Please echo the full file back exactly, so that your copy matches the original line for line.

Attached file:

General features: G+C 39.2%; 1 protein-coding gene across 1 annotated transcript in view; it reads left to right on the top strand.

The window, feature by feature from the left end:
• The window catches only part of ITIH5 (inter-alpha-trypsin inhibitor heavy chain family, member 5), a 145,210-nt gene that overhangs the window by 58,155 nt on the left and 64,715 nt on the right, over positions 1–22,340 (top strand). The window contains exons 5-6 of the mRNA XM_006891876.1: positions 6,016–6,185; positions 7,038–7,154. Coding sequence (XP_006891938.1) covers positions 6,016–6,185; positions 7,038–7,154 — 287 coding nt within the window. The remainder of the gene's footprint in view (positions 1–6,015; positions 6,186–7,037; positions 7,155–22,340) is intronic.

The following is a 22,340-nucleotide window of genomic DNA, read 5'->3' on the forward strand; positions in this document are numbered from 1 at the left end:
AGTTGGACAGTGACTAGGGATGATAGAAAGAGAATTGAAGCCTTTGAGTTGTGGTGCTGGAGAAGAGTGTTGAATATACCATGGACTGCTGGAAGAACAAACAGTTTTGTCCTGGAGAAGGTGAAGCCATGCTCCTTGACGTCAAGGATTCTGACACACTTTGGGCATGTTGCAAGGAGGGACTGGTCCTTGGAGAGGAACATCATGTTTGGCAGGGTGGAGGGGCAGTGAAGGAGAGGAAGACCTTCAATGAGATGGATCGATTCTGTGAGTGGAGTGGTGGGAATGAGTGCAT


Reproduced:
General features: G+C 39.2%; 1 protein-coding gene across 1 annotated transcript in view; it reads left to right on the top strand.

The window, feature by feature from the left end:
• The window catches only part of ITIH5 (inter-alpha-trypsin inhibitor heavy chain family, member 5), a 145,210-nt gene that overhangs the window by 58,155 nt on the left and 64,715 nt on the right, over positions 1–22,340 (top strand). The window contains exons 5-6 of the mRNA XM_006891876.1: positions 6,016–6,185; positions 7,038–7,154. Coding sequence (XP_006891938.1) covers positions 6,016–6,185; positions 7,038–7,154 — 287 coding nt within the window. The remainder of the gene's footprint in view (positions 1–6,015; positions 6,186–7,037; positions 7,155–22,340) is intronic.

The following is a 22,340-nucleotide window of genomic DNA, read 5'->3' on the forward strand; positions in this document are numbered from 1 at the left end:
AGTTGGACAGTGACTAGGGATGATAGAAAGAGAATTGAAGCCTTTGAGTTGTGGTGCTGGAGAAGAGTGTTGAATATACCATGGACTGCTGGAAGAACAAACAGTTTTGTCCTGGAGAAGGTGAAGCCATGCTCCTTGACGTCAAGGATTCTGACACACTTTGGGCATGTTGCAAGGAGGGACTGGTCCTTGGAGAGGAACATCATGTTTGGCAGGGTGGAGGGGCAGTGAAGGAGAGGAAGACCTTCAATGAGATGGATCGATTCTGTGAGTGGAGTGGTGGGAATGAGTGCAT